On Tuesday 30 July I attended the LAST (Lean, Agile, Systems-Thinking) Conference in Melbourne. This year I presented a talk entitled “An Introduction to STATIK – getting started with Kanban” plus I also did a workshop of “The Ship Game”. This is actually the second LAST Conference I’ve been to this year, I had already been to the inaugural Adelaide conference where I presented “Kanban for Beginners” and ran a session with “The WiP Game”. Thanks to everyone who could attend my sessions – I hope you got a lot out of it.

For those of you who are unfamiliar with LAST Conferences, they were started by Ed Wong (@littlehelper) and Craig Brown (@brown_note) who wanted a small grass-roots conference that was like “meetups on steroids”. Submissions are open to the public and there’s plenty of space, so if your new to public speaking and you want to try it out, it’s a really great way to get out there and give something a go. It’s also kept at a really low cost, as the speakers aren’t paid – just members of the local community. Sometimes not all of the talks are great – it’s been known to be a little “hit and miss”, but generally the standard is fairly good – plus I know a number of other conferences that I’ve paid a lot more for that have left me disappointed with some talks.

The Melbourne session is very popular and tickets usually sell out so we have a full house. It’s often run on two days, so usually if you miss something on the first, you often can catch it on the second. However this year, it was only one day so it felt like you really did miss quite a bit of content. The Adelaide session, by comparison was actually also sold out, but due to its smaller scale, I think it still retained a lot of the grass-roots feel to it.

Of the talks that I listened to, my favourite was from Neil Kingston from Intelematics who was talking about “Do project managers still matter?“. It was a story about how the project managers and PMO went from a project based system of work to a product based system. What was really interesting for me to hear was how Neil and the others in the PMO transitioned from command and control to what is effectively now a servant leadership role. A true tale of evolution, keeping the useful traits and discovering hidden or creating new talents to see how they can serve and support the overall organisation in its goals.

“An Introduction to STATIK – getting started with Kanban”

This was really a short summation of what Day 2 of my Kanban System Design training is all about (more details available here). During this talk, I describe the “Systems Thinking Approach To Introducing Kanban” and take attendees through the high level steps of how to get started with Kanban. Spoiler alert – no you don’t start by putting stickies on the wall!

During this talk, I describe the “Systems Thinking Approach To Introducing Kanban” and take attendees through the high level steps of how to get started with Kanban. Spoiler alert – no you don’t start by putting stickies on the wall!

For those interested, you can find my slides here:

The Ship Game

First of all I have to credit Klaus Leopold (@klausleopold) with coming up with the game – it’s really a great way to learn the difference between push and pull systems – plus it gives an insight into the metrics and data behind Little’s Law works.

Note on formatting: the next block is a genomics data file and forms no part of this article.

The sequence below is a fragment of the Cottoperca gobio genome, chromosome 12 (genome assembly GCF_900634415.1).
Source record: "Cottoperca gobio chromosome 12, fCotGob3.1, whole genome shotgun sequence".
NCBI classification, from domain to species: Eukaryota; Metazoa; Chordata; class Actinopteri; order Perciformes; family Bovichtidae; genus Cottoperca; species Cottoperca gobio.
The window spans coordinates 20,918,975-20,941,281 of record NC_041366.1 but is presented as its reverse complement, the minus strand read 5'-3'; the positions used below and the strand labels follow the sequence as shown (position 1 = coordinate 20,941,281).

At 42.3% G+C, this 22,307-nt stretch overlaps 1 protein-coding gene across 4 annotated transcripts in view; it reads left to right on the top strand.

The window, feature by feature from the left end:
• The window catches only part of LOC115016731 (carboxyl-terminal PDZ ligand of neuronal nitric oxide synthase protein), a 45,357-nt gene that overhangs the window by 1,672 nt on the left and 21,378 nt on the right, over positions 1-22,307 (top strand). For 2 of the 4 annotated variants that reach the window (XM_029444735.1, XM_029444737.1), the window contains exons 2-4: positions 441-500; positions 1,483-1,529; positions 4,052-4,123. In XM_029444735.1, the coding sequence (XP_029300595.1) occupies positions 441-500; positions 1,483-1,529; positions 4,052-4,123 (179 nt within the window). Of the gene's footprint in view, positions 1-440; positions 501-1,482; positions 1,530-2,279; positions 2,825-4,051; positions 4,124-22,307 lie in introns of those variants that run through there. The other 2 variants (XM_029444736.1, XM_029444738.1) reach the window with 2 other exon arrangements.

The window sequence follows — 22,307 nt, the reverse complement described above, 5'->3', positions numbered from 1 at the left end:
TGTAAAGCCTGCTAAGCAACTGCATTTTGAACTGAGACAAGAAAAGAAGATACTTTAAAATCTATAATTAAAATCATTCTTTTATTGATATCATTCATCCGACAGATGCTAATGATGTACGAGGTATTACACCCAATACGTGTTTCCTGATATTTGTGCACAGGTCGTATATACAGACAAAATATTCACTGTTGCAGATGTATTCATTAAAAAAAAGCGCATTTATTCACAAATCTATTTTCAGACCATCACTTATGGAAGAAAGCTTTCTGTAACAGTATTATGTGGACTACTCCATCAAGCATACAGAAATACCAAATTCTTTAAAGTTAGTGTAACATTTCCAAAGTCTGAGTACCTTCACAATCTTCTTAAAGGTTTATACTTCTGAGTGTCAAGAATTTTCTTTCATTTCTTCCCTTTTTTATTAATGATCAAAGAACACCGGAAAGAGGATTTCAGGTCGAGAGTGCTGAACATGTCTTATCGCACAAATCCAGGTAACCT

The game is played in two rounds – the first round is using a push system, the second round uses a pull system. In both rounds we bootstrap the system in the first two minutes to get some ships moving through the production line. We record the amount of ships that are done and are in progress. At the end of the line one person is marking the time of exit for each ship. Then we add the “Red ship” which is the last ship to go through the system (using a FIFO – first in, first out – policy).

What we see is that the throughput is (approximately) the same in both rounds, but due to the WiP limits / pull system in place in the second round, we create less WiP – thus we can reduce the lead time through the system. Here is the data from the day:

Team 1

At two minutes:

EventRound 1Round 2
WiP146
Red Ship Enters2:002:00
Red Ship Exits5:283:25
Red Ship Time in Process3:281:25

Throughput:

MinuteRound 1Round 2
011
144
256
342
44
53

Note that the first an last minute of each round are disregarded as that is the system bootstrapping and winding down.

Calculations:

 Round 1Round 2
Average Throughput4.255
Red Ship Lead Time (decimal)3.461.416
Average Lead Time (calculated)3.291.2

Team 2

At two minutes:

EventRound 1Round 2
WiP166
Red Ship Enters2:002:00
Red Ship Exits6:533:46
Red Ship Time in Process4:531:46

Throughput:

MinuteRound 1Round 2
012
143
234
334
43
53
61

Note that the first an last minute of each round are disregarded as that is the system bootstrapping and winding down.

Calculations:

 Round 1Round 2
Average Throughput3.23.5
Red Ship Lead Time (decimal)4.881.766
Average Lead Time (calculated)51.714

The Results

What you can see from this data is that the “pull system” with WiP limits in place substantially decreased the lead time of ships through the process (to between one half to one third of the original time).  This really reflects Little’s Law in action which is effectively:

Average Delivery Rate = Average Work in Process / Average Lead Time

By decreasing the WiP we proportionately decreased the lead time. Furthermore, if we continued without WiP limits in place, the first round would have continually gotten slower delivery to the point where customers would be walking away because the wait is too long.

Thanks to everyone who could come along to my talks, I hope you’ve enjoyed them. I’ll see you again next year!

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